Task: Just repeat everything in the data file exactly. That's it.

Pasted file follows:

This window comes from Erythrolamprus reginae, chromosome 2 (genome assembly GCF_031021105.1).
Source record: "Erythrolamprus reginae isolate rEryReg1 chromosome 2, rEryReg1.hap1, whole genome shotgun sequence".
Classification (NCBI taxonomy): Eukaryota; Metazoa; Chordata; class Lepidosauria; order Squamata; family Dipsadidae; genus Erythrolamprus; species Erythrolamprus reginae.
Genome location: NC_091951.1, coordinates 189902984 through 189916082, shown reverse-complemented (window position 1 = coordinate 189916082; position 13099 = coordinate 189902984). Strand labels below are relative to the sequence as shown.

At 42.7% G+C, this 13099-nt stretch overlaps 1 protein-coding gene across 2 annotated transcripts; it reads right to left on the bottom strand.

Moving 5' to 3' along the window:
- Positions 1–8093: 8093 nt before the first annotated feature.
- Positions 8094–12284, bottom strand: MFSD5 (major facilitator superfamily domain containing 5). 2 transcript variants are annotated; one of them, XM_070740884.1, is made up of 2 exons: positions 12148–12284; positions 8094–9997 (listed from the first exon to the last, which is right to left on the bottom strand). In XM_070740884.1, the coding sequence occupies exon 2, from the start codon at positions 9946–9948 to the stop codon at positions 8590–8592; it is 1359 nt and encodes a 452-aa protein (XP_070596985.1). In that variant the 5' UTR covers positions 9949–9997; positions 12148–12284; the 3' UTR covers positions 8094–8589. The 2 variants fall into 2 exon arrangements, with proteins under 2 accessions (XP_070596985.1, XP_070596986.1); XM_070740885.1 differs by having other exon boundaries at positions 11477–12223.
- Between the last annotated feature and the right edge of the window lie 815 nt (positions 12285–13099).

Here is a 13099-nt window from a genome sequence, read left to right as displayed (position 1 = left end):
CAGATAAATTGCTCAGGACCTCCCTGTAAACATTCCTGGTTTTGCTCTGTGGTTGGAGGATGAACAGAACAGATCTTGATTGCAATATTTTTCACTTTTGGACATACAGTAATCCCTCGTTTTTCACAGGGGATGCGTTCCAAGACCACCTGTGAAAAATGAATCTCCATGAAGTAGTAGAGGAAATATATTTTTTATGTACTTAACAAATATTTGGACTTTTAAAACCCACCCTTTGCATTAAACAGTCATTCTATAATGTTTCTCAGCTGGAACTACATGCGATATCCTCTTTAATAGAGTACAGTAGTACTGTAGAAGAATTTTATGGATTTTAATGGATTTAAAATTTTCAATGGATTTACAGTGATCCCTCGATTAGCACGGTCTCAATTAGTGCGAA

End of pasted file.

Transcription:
This window comes from Erythrolamprus reginae, chromosome 2 (genome assembly GCF_031021105.1).
Source record: "Erythrolamprus reginae isolate rEryReg1 chromosome 2, rEryReg1.hap1, whole genome shotgun sequence".
Classification (NCBI taxonomy): Eukaryota; Metazoa; Chordata; class Lepidosauria; order Squamata; family Dipsadidae; genus Erythrolamprus; species Erythrolamprus reginae.
Genome location: NC_091951.1, coordinates 189902984 through 189916082, shown reverse-complemented (window position 1 = coordinate 189916082; position 13099 = coordinate 189902984). Strand labels below are relative to the sequence as shown.

At 42.7% G+C, this 13099-nt stretch overlaps 1 protein-coding gene across 2 annotated transcripts; it reads right to left on the bottom strand.

Moving 5' to 3' along the window:
- Positions 1–8093: 8093 nt before the first annotated feature.
- Positions 8094–12284, bottom strand: MFSD5 (major facilitator superfamily domain containing 5). 2 transcript variants are annotated; one of them, XM_070740884.1, is made up of 2 exons: positions 12148–12284; positions 8094–9997 (listed from the first exon to the last, which is right to left on the bottom strand). In XM_070740884.1, the coding sequence occupies exon 2, from the start codon at positions 9946–9948 to the stop codon at positions 8590–8592; it is 1359 nt and encodes a 452-aa protein (XP_070596985.1). In that variant the 5' UTR covers positions 9949–9997; positions 12148–12284; the 3' UTR covers positions 8094–8589. The 2 variants fall into 2 exon arrangements, with proteins under 2 accessions (XP_070596985.1, XP_070596986.1); XM_070740885.1 differs by having other exon boundaries at positions 11477–12223.
- Between the last annotated feature and the right edge of the window lie 815 nt (positions 12285–13099).

Here is a 13099-nt window from a genome sequence, read left to right as displayed (position 1 = left end):
CAGATAAATTGCTCAGGACCTCCCTGTAAACATTCCTGGTTTTGCTCTGTGGTTGGAGGATGAACAGAACAGATCTTGATTGCAATATTTTTCACTTTTGGACATACAGTAATCCCTCGTTTTTCACAGGGGATGCGTTCCAAGACCACCTGTGAAAAATGAATCTCCATGAAGTAGTAGAGGAAATATATTTTTTATGTACTTAACAAATATTTGGACTTTTAAAACCCACCCTTTGCATTAAACAGTCATTCTATAATGTTTCTCAGCTGGAACTACATGCGATATCCTCTTTAATAGAGTACAGTAGTACTGTAGAAGAATTTTATGGATTTTAATGGATTTAAAATTTTCAATGGATTTACAGTGATCCCTCGATTAGCACGGTCTCAATTAGTGCGAA